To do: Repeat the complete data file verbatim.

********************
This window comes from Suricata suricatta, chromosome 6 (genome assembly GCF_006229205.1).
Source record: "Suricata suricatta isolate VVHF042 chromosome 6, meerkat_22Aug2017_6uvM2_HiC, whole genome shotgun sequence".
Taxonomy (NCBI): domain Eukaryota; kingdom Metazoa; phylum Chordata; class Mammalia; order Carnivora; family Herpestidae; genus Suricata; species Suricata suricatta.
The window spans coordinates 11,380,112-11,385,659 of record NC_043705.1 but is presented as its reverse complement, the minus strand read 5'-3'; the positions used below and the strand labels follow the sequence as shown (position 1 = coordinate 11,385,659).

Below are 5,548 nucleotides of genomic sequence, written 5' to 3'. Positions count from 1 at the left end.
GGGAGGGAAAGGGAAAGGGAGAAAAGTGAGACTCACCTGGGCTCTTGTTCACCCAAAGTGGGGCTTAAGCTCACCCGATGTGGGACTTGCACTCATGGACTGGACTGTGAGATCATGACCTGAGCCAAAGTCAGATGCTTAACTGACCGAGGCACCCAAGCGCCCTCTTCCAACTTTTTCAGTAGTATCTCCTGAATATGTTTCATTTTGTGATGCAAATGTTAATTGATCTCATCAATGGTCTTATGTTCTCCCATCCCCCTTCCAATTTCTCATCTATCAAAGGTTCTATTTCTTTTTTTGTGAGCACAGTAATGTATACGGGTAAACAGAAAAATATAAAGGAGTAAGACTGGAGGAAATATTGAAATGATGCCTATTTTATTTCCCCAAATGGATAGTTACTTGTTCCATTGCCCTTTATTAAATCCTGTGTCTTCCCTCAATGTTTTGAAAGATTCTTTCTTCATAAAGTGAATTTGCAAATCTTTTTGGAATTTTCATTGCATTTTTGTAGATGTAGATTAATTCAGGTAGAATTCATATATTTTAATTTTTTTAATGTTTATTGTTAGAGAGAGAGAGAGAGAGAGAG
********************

This window comes from Suricata suricatta, chromosome 6 (genome assembly GCF_006229205.1).
Source record: "Suricata suricatta isolate VVHF042 chromosome 6, meerkat_22Aug2017_6uvM2_HiC, whole genome shotgun sequence".
Taxonomy (NCBI): domain Eukaryota; kingdom Metazoa; phylum Chordata; class Mammalia; order Carnivora; family Herpestidae; genus Suricata; species Suricata suricatta.
The window spans coordinates 11,380,112-11,385,659 of record NC_043705.1 but is presented as its reverse complement, the minus strand read 5'-3'; the positions used below and the strand labels follow the sequence as shown (position 1 = coordinate 11,385,659).

Below are 5,548 nucleotides of genomic sequence, written 5' to 3'. Positions count from 1 at the left end.
GGGAGGGAAAGGGAAAGGGAGAAAAGTGAGACTCACCTGGGCTCTTGTTCACCCAAAGTGGGGCTTAAGCTCACCCGATGTGGGACTTGCACTCATGGACTGGACTGTGAGATCATGACCTGAGCCAAAGTCAGATGCTTAACTGACCGAGGCACCCAAGCGCCCTCTTCCAACTTTTTCAGTAGTATCTCCTGAATATGTTTCATTTTGTGATGCAAATGTTAATTGATCTCATCAATGGTCTTATGTTCTCCCATCCCCCTTCCAATTTCTCATCTATCAAAGGTTCTATTTCTTTTTTTGTGAGCACAGTAATGTATACGGGTAAACAGAAAAATATAAAGGAGTAAGACTGGAGGAAATATTGAAATGATGCCTATTTTATTTCCCCAAATGGATAGTTACTTGTTCCATTGCCCTTTATTAAATCCTGTGTCTTCCCTCAATGTTTTGAAAGATTCTTTCTTCATAAAGTGAATTTGCAAATCTTTTTGGAATTTTCATTGCATTTTTGTAGATGTAGATTAATTCAGGTAGAATTCATATATTTTAATTTTTTTAATGTTTATTGTTAGAGAGAGAGAGAGAGAGAGAG